Well, I am as certain as one can be when I tell you that the Orioles have talked about or offered free agent first baseman Adam LaRoche a three-year deal worth $21 million - or have at least thrown those figures his way, officially or unofficially on paper. And today I read that ESPN's Buster Olney says the deal is worth a "reported $21M" as well. A source close to the situation now tells me that LaRoche, who was looking for a three-year contract, is comparing his deal to Carlos Pena's. Pena, in case you don't know, received a one-year, $10 million deal from the Chicago Cubs after he told me the Orioles made him an "enticing offer" that he "strongly considered." President of baseball operations Andy MacPhail, however, denied making an offer to Pena and said the two had one conversation in the presence of agent Scott Boras and that was it.
Here's my tweet from earlier: "Source close to LaRoche situation: "Adam should have taken deal from the #Orioles. But... he wants good money and he saw what Pena got."
Here's why LaRoche, if he truly believes deserves Pena money, cannot compare his negotiations to Pena's:
First, LaRoche is getting three years of guaranteed money while Pena is only getting one and will be faced with the pressure to have a rebound year in order to get a multiyear deal after the 2011 season. Pena is coming off the worst year of his career where he batted just .196 with 28 home runs and 84 RBI for the AL East champion Tampa Bay Rays and the first baseman will need to build his worth back up during his time in Chicago, a division with which he is unfamiliar.
LaRoche, on the other hand, in addition to the guaranteed $21 million I mentioned before, will be entering the toughest division in baseball while Pena will be leaving it. While LaRoche's defense is his biggest asset and is what sparked the Orioles' interest, has not proven he can hit in the AL East and is about to face elite pitchers such as Josh Beckett, John Lackey, Jon Lester, CC Sabathia, Phil Hughes and so on.
While there are few teams seeking a first baseman, LaRoche doesn't seem to have many other options - or maybe he does and we just don't know it. I will say this: I certainly don't.
Regardless, and lets think out loud together, there's probably two simple things going on here with LaRoche. One, he's clearly holding out for more money - I doubt more years - or simply does not want to play here. Would the Orioles go to three years, $24 million? Maybe, yeah. Now don't take this personal Orioles fans, but not many players are jumping at the chance to play for an under-.500 team in the toughest division in Major League Baseball, so you knew going into this offseason MacPhail was going to have to either overpay, add an extra year or both. If you want, you can make the argument that LaRoche will be reunited with Mark Reynolds, his teammate from Arizona, but the two had a combined 383 strikeouts last year on a team that only won 65 games and finished last in the National League West. Is that the duo, defense aside, you want at your corners?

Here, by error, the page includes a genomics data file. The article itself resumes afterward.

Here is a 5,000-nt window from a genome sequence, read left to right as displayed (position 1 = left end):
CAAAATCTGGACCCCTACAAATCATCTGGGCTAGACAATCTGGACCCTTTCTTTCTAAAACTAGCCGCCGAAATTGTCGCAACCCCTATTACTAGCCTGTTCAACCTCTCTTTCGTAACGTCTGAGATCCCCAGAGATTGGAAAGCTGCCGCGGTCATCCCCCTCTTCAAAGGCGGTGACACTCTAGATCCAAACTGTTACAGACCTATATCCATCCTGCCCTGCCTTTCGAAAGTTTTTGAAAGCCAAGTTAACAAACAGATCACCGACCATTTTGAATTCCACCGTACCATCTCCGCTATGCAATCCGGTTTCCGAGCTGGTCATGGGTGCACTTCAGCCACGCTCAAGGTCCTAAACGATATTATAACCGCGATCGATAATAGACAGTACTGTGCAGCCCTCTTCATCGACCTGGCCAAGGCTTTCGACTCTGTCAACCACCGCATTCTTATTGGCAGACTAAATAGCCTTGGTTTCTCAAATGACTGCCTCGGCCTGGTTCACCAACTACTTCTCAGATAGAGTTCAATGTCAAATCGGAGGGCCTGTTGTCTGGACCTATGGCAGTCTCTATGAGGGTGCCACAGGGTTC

Also, Torii Hunter wasn't able to lure his buddy Carl Crawford to the Los Angeles Angels. Crawford eventually chose the Red Sox over the Angels. Jayson Werth couldn't convince Cliff Lee to play for the Nationals and Lee ended up returning to Philadelphia after Werth departed. And lastly, Lee also didn't let Sabathia, his ex-teammate from Cleveland, sway him to join the Evil Empire in New York. So honestly, how much pull does an ex-teammate really have?
And the bigger question is this: Do you really want LaRoche that badly?
The Orioles just may have given up on LaRoche already since there's now reports the organization has shifted their interest back to free agent Derrek Lee. But the 35-year-old Lee has made it no secret that he wants to play for a contender next season, which one would assume would automatically eliminate Baltimore.
So - and again just thinking out loud - they can always go with Plan B and put Luke Scott at first and sign that big bat they have been seeking to DH. I have been saying this since the moment I started doing talk radio here in Baltimore last December. I thought last offseason the Orioles should have made a run at Vlad Guerrero (29 homers), who ended up with the Rangers; Jason Giambi (13 homers n 2009), who re-signed with the Rockies; Jim Thome (25 homers), who signed with the Twins; Hideki Matsui (21 homers), who signed with the Angels after winning World Series MVP with the Yankees; or Russell Branyan (25 homers), who signed with Cleveland.
Now, when all hell seems to be breaking loose with LaRoche, these names are being considered. In my opinion, after the season Scott has last year at the plate, putting him at first and keeping his bat in the lineup in addition to an even bigger bat at DH (and hopefully one from the above list) would not only be a great Plan B, but not a shabby Plan A.
Talk to me. Keep it clean and be kind.
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